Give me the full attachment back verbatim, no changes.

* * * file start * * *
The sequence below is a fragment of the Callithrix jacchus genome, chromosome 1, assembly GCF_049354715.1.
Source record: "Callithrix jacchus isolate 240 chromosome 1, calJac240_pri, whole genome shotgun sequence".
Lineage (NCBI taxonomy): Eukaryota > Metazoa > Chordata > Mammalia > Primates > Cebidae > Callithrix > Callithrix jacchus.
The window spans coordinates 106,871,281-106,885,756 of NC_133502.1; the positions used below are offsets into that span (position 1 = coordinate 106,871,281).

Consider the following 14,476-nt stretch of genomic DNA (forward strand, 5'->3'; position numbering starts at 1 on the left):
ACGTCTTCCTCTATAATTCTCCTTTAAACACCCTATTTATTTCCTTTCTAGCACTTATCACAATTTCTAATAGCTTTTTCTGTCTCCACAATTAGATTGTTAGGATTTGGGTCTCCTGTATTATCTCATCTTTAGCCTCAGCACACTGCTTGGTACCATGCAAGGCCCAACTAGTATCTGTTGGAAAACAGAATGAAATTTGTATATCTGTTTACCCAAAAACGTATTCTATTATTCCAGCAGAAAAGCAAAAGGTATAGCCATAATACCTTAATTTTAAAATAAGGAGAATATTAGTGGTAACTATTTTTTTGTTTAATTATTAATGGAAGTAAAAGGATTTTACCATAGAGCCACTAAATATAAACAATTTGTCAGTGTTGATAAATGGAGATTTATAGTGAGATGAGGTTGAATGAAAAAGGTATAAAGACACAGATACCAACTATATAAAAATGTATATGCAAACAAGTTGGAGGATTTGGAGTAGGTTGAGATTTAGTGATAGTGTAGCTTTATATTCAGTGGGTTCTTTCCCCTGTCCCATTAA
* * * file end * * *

The sequence below is a fragment of the Callithrix jacchus genome, chromosome 1, assembly GCF_049354715.1.
Source record: "Callithrix jacchus isolate 240 chromosome 1, calJac240_pri, whole genome shotgun sequence".
Lineage (NCBI taxonomy): Eukaryota > Metazoa > Chordata > Mammalia > Primates > Cebidae > Callithrix > Callithrix jacchus.
The window spans coordinates 106,871,281-106,885,756 of NC_133502.1; the positions used below are offsets into that span (position 1 = coordinate 106,871,281).

Consider the following 14,476-nt stretch of genomic DNA (forward strand, 5'->3'; position numbering starts at 1 on the left):
ACGTCTTCCTCTATAATTCTCCTTTAAACACCCTATTTATTTCCTTTCTAGCACTTATCACAATTTCTAATAGCTTTTTCTGTCTCCACAATTAGATTGTTAGGATTTGGGTCTCCTGTATTATCTCATCTTTAGCCTCAGCACACTGCTTGGTACCATGCAAGGCCCAACTAGTATCTGTTGGAAAACAGAATGAAATTTGTATATCTGTTTACCCAAAAACGTATTCTATTATTCCAGCAGAAAAGCAAAAGGTATAGCCATAATACCTTAATTTTAAAATAAGGAGAATATTAGTGGTAACTATTTTTTTGTTTAATTATTAATGGAAGTAAAAGGATTTTACCATAGAGCCACTAAATATAAACAATTTGTCAGTGTTGATAAATGGAGATTTATAGTGAGATGAGGTTGAATGAAAAAGGTATAAAGACACAGATACCAACTATATAAAAATGTATATGCAAACAAGTTGGAGGATTTGGAGTAGGTTGAGATTTAGTGATAGTGTAGCTTTATATTCAGTGGGTTCTTTCCCCTGTCCCATTAA